She pushed her eyeglasses further up her nose, right up to the ridge, and she said, "No, we don't carry BVDs."

"Does Macy's make its own brand, like Saks?" B piped up. Who was he trying to impress? The saleslady?

"Certainly. We have Macy's Supremacy right here." She lifted a package to show me. "They're two for five dollars."

"Two for five dollars! These are three for five dollars," I exclaimed. I had some Jockeys in my hand.

"Well, Supremacy is the better line. They fit better. We also have Macy's Kenton. They're three for four-fifty."

She handed me a package of Kentons. "This is all cotton too," I said.

"There are different grades of cotton, you know," she said.

I was confused. I looked at the Supremacy package more closely. "What's this? 'Swiss Rib Side Panels?' Does that make it better?"

"That," said the saleslady, "and the quality of the cotton."

"But what are 'Swiss Rib Side Panels'?" "How do I know? It makes them fit better," she said grimly. "What brand do you generally use? BVD?" "Jockey."

"Jockey!" There was a note of triumph in her voice now. "Supremacy is cut longer than Jockey. It's a longer brief. But if you like the Jockey cut I would suggest you stick to it."

"How many pairs should I get?" I mumbled to B. There was no point asking the saleslady to show me anything else. She had made up my mind when she made up hers. "I need about twenty-eight."

"You can't get twenty-eight if there are three in a package," B explained. "You can get twenty-seven or thirty but not twenty-eight."

"Okay then, I'll take fifteen."

"Cash or charge," said the saleslady.

"Cash," I said. I don't like charging. It feels more like buying if you pay with money. The saleslady went off to ring the sale up. Another saleslady, who looked a lot like her, came up to us and asked, "Are you together?"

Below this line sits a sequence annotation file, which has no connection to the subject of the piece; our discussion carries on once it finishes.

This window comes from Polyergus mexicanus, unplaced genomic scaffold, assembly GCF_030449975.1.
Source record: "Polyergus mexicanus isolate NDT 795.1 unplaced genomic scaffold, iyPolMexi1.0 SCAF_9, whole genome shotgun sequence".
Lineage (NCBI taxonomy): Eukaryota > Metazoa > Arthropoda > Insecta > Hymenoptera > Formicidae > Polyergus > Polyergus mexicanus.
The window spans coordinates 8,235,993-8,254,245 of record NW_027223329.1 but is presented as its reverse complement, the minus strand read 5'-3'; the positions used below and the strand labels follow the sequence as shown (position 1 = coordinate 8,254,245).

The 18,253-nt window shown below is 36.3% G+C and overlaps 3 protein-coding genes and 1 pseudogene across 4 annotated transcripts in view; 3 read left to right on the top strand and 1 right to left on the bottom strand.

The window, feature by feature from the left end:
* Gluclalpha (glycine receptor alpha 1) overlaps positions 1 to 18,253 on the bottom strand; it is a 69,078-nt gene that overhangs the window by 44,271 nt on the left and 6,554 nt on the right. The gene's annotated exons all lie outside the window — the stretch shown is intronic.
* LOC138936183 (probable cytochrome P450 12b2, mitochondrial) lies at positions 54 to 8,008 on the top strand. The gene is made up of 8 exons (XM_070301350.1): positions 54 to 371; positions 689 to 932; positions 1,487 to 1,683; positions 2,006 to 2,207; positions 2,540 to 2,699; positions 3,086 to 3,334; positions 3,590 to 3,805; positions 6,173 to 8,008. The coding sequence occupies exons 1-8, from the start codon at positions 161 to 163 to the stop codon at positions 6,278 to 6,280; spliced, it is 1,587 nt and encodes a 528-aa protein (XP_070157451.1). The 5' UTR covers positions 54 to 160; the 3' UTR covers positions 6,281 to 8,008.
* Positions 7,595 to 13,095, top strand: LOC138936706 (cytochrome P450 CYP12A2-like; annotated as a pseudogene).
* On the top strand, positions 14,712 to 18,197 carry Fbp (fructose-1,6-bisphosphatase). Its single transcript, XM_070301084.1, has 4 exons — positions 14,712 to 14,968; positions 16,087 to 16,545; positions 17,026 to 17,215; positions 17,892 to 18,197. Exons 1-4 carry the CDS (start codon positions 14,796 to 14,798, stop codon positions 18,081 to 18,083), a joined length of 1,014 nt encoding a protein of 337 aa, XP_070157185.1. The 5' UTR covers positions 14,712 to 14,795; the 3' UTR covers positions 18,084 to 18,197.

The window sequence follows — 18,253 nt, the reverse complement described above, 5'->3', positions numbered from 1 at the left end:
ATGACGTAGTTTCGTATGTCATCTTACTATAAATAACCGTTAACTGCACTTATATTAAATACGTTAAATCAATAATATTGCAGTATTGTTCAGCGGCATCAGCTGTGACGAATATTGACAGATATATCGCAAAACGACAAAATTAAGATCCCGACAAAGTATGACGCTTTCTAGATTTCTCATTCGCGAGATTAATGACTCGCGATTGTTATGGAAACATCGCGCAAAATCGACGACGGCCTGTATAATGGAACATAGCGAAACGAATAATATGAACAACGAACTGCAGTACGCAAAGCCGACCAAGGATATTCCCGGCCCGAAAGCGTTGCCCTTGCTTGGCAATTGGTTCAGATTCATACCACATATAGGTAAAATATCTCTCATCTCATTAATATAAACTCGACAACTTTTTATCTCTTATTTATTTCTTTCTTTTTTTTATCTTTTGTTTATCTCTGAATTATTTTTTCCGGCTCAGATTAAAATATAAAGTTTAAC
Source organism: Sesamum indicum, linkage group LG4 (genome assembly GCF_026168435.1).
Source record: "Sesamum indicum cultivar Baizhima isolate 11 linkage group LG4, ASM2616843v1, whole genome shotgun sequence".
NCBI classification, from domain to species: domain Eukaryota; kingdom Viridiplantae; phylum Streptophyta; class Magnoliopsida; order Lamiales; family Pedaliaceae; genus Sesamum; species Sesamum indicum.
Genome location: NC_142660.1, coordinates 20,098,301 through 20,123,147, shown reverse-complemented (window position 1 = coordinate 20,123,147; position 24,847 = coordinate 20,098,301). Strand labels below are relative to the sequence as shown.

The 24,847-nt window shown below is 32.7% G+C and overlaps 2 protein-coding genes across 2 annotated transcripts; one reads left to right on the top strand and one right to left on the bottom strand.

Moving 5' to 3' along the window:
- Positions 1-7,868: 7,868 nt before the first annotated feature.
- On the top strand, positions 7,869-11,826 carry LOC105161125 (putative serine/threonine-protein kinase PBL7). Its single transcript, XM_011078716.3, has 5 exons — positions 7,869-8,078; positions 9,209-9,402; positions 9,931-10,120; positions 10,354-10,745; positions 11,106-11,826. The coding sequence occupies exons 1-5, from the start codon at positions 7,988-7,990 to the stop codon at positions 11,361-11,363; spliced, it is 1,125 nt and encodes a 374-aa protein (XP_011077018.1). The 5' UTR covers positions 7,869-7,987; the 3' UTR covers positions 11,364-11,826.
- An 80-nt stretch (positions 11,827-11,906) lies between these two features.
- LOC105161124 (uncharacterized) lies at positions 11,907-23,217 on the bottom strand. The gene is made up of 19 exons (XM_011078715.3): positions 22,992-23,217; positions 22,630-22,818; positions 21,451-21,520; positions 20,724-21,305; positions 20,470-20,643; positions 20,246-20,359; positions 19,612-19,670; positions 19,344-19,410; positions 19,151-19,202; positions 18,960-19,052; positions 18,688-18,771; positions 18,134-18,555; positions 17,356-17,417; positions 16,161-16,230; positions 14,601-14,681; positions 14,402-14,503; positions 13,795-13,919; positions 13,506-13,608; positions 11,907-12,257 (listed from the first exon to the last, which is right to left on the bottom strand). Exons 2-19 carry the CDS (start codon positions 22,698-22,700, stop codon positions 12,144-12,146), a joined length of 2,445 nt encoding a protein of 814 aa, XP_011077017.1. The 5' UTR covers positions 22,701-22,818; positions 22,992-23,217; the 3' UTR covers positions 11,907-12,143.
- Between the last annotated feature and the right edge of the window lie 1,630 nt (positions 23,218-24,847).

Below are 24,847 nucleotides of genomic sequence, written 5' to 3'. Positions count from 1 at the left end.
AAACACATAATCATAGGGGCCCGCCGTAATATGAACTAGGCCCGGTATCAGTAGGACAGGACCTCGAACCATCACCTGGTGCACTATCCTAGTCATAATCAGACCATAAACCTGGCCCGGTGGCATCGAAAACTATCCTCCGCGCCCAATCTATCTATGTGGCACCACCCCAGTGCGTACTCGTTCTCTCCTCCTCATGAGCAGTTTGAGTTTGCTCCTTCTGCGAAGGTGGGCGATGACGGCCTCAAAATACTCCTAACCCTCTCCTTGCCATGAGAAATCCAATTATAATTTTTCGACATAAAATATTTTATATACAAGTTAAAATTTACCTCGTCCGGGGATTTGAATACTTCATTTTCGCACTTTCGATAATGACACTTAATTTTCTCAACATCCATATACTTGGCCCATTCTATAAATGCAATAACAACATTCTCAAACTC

"Are we together?" I asked B.

"Yes," B said, a bit annoyed. The second saleslady walked away. "Look at these Jockey Thoroughbred Nylon Briefs." B pointed to an adjacent rack.

"Are they better?"

"You can use them as a bathing suit," B said. The saleslady returned with my change. "We have one over here," she said, "that's supposed to be used as a bathing suit. Let me show it to you."

We followed her down a narrow aisle lined with more kinds of underwear than I knew existed.

"Here," she said, handing B a package of Pucci-looking bikini underwear.

"Are they Jockey?" I asked.

"JockeyLife."

"Do they come in any other colors?" "They come in a print called Balloons," she said, handing me a package of blue-and-green JockeyLife bikinis.

"Don't they come in white?"

"No they don't but we have these others over here by Jockey—Jockey Skins. Now they come in white, but they are not as brief."

I examined the package, trying to Imagine myself in Jockey Skins instead of Jockey Classic Briefs. But I just couldn't, so I handed the package back to her and thanked her for her help.